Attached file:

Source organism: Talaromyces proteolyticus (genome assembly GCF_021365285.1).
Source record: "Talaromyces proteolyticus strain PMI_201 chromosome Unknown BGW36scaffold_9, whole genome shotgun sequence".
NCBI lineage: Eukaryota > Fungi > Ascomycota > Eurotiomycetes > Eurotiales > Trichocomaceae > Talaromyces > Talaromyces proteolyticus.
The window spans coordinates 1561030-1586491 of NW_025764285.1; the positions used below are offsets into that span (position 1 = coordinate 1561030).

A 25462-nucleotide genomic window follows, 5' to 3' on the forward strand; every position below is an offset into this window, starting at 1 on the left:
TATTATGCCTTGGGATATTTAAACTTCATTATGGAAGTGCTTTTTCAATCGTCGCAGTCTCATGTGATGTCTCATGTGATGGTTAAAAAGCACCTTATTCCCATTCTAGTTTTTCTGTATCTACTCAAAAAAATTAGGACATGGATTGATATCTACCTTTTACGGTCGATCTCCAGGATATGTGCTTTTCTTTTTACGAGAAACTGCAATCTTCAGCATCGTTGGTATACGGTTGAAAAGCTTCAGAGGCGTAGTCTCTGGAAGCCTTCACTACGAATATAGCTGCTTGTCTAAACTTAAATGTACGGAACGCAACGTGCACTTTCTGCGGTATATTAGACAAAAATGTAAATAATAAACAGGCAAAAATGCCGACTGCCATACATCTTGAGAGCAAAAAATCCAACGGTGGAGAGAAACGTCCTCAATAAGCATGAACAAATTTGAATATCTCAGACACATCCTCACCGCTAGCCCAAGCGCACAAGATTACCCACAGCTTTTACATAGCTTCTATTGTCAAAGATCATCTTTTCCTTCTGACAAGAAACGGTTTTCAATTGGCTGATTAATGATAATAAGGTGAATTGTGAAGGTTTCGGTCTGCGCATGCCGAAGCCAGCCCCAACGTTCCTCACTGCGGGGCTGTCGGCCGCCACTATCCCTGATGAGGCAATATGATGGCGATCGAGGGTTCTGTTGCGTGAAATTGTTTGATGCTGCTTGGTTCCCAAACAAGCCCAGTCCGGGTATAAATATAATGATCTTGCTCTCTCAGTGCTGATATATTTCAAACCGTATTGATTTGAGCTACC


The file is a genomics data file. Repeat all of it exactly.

Source organism: Talaromyces proteolyticus (genome assembly GCF_021365285.1).
Source record: "Talaromyces proteolyticus strain PMI_201 chromosome Unknown BGW36scaffold_9, whole genome shotgun sequence".
NCBI lineage: Eukaryota > Fungi > Ascomycota > Eurotiomycetes > Eurotiales > Trichocomaceae > Talaromyces > Talaromyces proteolyticus.
The window spans coordinates 1561030-1586491 of NW_025764285.1; the positions used below are offsets into that span (position 1 = coordinate 1561030).

A 25462-nucleotide genomic window follows, 5' to 3' on the forward strand; every position below is an offset into this window, starting at 1 on the left:
TATTATGCCTTGGGATATTTAAACTTCATTATGGAAGTGCTTTTTCAATCGTCGCAGTCTCATGTGATGTCTCATGTGATGGTTAAAAAGCACCTTATTCCCATTCTAGTTTTTCTGTATCTACTCAAAAAAATTAGGACATGGATTGATATCTACCTTTTACGGTCGATCTCCAGGATATGTGCTTTTCTTTTTACGAGAAACTGCAATCTTCAGCATCGTTGGTATACGGTTGAAAAGCTTCAGAGGCGTAGTCTCTGGAAGCCTTCACTACGAATATAGCTGCTTGTCTAAACTTAAATGTACGGAACGCAACGTGCACTTTCTGCGGTATATTAGACAAAAATGTAAATAATAAACAGGCAAAAATGCCGACTGCCATACATCTTGAGAGCAAAAAATCCAACGGTGGAGAGAAACGTCCTCAATAAGCATGAACAAATTTGAATATCTCAGACACATCCTCACCGCTAGCCCAAGCGCACAAGATTACCCACAGCTTTTACATAGCTTCTATTGTCAAAGATCATCTTTTCCTTCTGACAAGAAACGGTTTTCAATTGGCTGATTAATGATAATAAGGTGAATTGTGAAGGTTTCGGTCTGCGCATGCCGAAGCCAGCCCCAACGTTCCTCACTGCGGGGCTGTCGGCCGCCACTATCCCTGATGAGGCAATATGATGGCGATCGAGGGTTCTGTTGCGTGAAATTGTTTGATGCTGCTTGGTTCCCAAACAAGCCCAGTCCGGGTATAAATATAATGATCTTGCTCTCTCAGTGCTGATATATTTCAAACCGTATTGATTTGAGCTACC